incorporated into a single chassis, with appropriate internal incorporated into a single chassis, with appropriate internal
traffic management to send some traffic into the plaintext enclave traffic management to send some traffic into the plaintext enclave
and some to the Guard. In this case, the Guard and the VPN Router and some to the Guard. In this case, the Guard and the VPN Router
skipping to change at page 33, line 15 skipping to change at page 32, line 26
5. Security Considerations 5. Security Considerations
The typical security concerns of datagram integrity, node and user The typical security concerns of datagram integrity, node and user
authentication are implicitly met by the security association that authentication are implicitly met by the security association that
exists between the VPN Routers. The secure data stream which flows exists between the VPN Routers. The secure data stream which flows
between the VPN Routers is also used for the reservation signaling between the VPN Routers is also used for the reservation signaling
datagrams flowing between VPN Routers. Information that is contained datagrams flowing between VPN Routers. Information that is contained
in these signaling datagrams receives the same level of encryption in these signaling datagrams receives the same level of encryption
that is received by the data streams. that is received by the data streams.
One of the reasons cited for the nesting of VPN routes in Section 1.1 One of the reasons cited for the nesting of VPN routes in Section 1.3
are the different levels of security across the nested VPN Routers. are the different levels of security across the nested VPN Routers.
If the security level decreases from one VPN Router to the next VPN If the security level decreases from one VPN Router to the next VPN
Router in the nested path, the reservation signaling datagrams will Router in the nested path, the reservation signaling datagrams will
by default receive the lower security level treatment. For most by default receive the lower security level treatment. For most
cases, the lower security treatment is acceptable. In certain cases, the lower security treatment is acceptable. In certain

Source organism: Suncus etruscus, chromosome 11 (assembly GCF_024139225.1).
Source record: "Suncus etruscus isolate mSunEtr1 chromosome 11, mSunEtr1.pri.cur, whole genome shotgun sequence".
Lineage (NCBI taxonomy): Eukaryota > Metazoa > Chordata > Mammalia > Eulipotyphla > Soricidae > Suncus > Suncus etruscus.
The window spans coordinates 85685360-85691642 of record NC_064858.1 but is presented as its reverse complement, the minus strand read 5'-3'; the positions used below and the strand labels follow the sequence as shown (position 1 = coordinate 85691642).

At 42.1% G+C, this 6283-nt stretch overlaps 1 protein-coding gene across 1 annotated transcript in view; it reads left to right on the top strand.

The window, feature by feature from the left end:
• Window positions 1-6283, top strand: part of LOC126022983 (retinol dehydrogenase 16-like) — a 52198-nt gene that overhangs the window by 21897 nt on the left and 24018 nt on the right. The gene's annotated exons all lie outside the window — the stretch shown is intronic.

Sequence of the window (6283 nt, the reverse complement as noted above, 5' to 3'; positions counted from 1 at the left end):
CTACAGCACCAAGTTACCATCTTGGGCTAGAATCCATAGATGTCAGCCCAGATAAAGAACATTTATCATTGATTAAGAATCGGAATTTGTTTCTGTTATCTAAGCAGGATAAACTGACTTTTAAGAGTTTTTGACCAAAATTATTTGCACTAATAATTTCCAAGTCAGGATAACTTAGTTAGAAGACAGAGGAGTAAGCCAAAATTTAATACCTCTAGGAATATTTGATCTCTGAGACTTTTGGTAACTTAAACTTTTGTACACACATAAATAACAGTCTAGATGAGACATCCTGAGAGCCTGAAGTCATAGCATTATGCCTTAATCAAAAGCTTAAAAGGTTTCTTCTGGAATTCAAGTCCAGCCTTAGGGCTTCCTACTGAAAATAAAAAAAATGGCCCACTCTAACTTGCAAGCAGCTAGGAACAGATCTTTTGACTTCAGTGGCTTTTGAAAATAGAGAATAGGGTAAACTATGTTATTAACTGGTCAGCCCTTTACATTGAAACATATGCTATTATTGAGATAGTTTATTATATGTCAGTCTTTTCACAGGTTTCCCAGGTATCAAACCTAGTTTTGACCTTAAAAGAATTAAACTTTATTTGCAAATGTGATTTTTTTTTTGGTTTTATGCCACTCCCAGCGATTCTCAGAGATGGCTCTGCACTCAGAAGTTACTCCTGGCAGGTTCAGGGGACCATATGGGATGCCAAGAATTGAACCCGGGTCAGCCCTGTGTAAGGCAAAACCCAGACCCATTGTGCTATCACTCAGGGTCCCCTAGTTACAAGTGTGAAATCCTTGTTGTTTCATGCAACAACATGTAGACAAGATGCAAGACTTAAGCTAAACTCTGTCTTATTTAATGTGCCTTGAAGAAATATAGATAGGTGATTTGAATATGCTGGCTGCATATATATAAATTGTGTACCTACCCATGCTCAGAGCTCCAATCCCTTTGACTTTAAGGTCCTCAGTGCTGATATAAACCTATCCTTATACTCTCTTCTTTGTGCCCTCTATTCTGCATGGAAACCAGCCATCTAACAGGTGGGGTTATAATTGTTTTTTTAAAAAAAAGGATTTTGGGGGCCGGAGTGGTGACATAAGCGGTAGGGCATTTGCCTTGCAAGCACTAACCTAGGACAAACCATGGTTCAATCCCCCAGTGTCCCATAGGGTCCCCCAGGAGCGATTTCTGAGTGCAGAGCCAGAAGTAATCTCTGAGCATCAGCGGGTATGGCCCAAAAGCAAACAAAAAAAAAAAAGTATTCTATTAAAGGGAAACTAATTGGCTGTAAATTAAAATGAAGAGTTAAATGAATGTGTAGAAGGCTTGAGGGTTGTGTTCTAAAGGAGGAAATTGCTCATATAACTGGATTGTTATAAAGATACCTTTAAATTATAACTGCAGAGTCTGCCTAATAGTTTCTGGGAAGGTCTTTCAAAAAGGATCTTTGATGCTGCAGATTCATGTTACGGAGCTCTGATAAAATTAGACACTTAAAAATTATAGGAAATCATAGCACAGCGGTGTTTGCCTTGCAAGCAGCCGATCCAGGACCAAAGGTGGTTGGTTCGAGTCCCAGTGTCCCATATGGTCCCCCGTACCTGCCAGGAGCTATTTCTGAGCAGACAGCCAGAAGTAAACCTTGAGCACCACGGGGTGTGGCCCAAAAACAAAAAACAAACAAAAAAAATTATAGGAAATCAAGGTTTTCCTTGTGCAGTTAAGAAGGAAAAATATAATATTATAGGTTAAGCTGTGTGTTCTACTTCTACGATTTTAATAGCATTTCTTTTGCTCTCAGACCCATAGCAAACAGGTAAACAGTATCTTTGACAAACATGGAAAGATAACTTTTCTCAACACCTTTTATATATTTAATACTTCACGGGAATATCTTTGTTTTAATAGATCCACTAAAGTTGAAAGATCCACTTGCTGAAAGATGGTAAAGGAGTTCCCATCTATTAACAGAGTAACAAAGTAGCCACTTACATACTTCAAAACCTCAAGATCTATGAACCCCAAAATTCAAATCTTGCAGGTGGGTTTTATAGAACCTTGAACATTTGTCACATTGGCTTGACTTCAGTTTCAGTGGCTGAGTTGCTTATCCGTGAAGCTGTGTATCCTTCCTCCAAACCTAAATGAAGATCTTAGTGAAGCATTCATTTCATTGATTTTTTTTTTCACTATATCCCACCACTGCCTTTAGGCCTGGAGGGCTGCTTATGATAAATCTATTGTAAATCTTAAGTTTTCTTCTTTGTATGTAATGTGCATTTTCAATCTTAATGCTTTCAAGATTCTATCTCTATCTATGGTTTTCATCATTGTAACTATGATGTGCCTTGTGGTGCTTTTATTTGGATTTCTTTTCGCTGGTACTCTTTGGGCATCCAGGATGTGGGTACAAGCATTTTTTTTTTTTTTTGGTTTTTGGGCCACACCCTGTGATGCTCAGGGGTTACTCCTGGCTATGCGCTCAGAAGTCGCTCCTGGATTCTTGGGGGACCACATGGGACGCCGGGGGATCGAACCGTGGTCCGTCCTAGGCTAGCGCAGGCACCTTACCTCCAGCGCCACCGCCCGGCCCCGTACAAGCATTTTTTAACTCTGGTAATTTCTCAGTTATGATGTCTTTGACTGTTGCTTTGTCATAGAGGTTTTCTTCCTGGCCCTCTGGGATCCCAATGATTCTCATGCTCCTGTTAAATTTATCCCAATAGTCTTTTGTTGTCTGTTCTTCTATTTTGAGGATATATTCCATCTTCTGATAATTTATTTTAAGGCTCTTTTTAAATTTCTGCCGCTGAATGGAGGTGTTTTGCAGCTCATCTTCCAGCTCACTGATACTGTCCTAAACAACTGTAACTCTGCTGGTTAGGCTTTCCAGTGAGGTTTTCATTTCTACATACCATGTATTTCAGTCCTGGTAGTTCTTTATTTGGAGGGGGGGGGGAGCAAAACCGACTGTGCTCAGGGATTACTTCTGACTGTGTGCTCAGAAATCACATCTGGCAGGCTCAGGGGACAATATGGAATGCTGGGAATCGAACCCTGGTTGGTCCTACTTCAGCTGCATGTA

networks, however, the reservation signaling across the entire nested networks, however, the reservation signaling across the entire nested
path must receive the highest security level treatment (e. g. path must receive the highest security level treatment (e. g.
encryption, authentication of signaling nodes). For example the encryption, authentication of signaling nodes). For example the
highest precedence level may only be signaled to VPN Routers which highest precedence level may only be signaled to VPN Routers which
can provide the highest security levels. If any VPN Router in the can provide the highest security levels. If any VPN Router in the
skipping to change at page 34, line 5 skipping to change at page 33, line 7
VPN Routers encapsulate encrypted IP packets and prepend an extra VPN Routers encapsulate encrypted IP packets and prepend an extra
header on each packet. These packets, whether used for signaling or header on each packet. These packets, whether used for signaling or
data, should be identifiable, at a minimum by the IP addresses and data, should be identifiable, at a minimum by the IP addresses and
DSCP value. The prepended header, therefore, should contain at a DSCP value. The prepended header, therefore, should contain at a
minimum the DSCP value corresponding to the signaled reservation in minimum the DSCP value corresponding to the signaled reservation in
each packet. This may literally be the same DSCP as is used for the each packet. This may literally be the same DSCP as is used for the
data (forcing control plane traffic to receive the same QoS treatment data (forcing control plane traffic to receive the same QoS treatment
as its data), or a different DSCP that is routed identically as its data), or a different DSCP that is routed identically
(separating control and data plane traffic QoS but not routing). (separating control and data plane traffic QoS but not routing).
Additionally security considerations as described in
[I-D.ietf-tsvwg-rsvp-ipsec] and [RFC3175]are also applicable in this
environment which include the integrity of RSVP messages can be
ensured via mechanisms described in [RFC2747] and [RFC3097] and
related key management (through manual configuration or a key
management protocol) at nodes between any aggregator and deaggregator
pair that process the messages. In addition confidentiality can be
provided between hops by employing IPsec. Further work in the IETF
MSEC Working Group may be applicable in these environments for key
management and confidentiality.
6. Acknowledgements 6. Acknowledgements
Doug Marquis, James Polk, Mike Tibodeau, Pete Babendreier, Roger Doug Marquis, James Polk, Mike Tibodeau, Pete Babendreier, Roger
Levesque, and Subha Dhesikan gave early review comments. Levesque, and Subha Dhesikan gave early review comments.
Comments by Sean O'Keefe, Tony De Simone, Julie Tarr, Chris Christou Comments by Sean O'Keefe, Tony De Simone, Julie Tarr, Chris Christou
and their associates resulted in Section 3.2. and their associates resulted in Section 3.2.
Francois Le Faucheur, Bruce Davie, and Chris Christou (with Pratik Francois Le Faucheur, Bruce Davie, and Chris Christou (with Pratik
Bose) added [I-D.ietf-tsvwg-rsvp-ipsec], which clarified the Bose) added [I-D.ietf-tsvwg-rsvp-ipsec], which clarified the
interaction of this approach with the DSCP. interaction of this approach with the DSCP.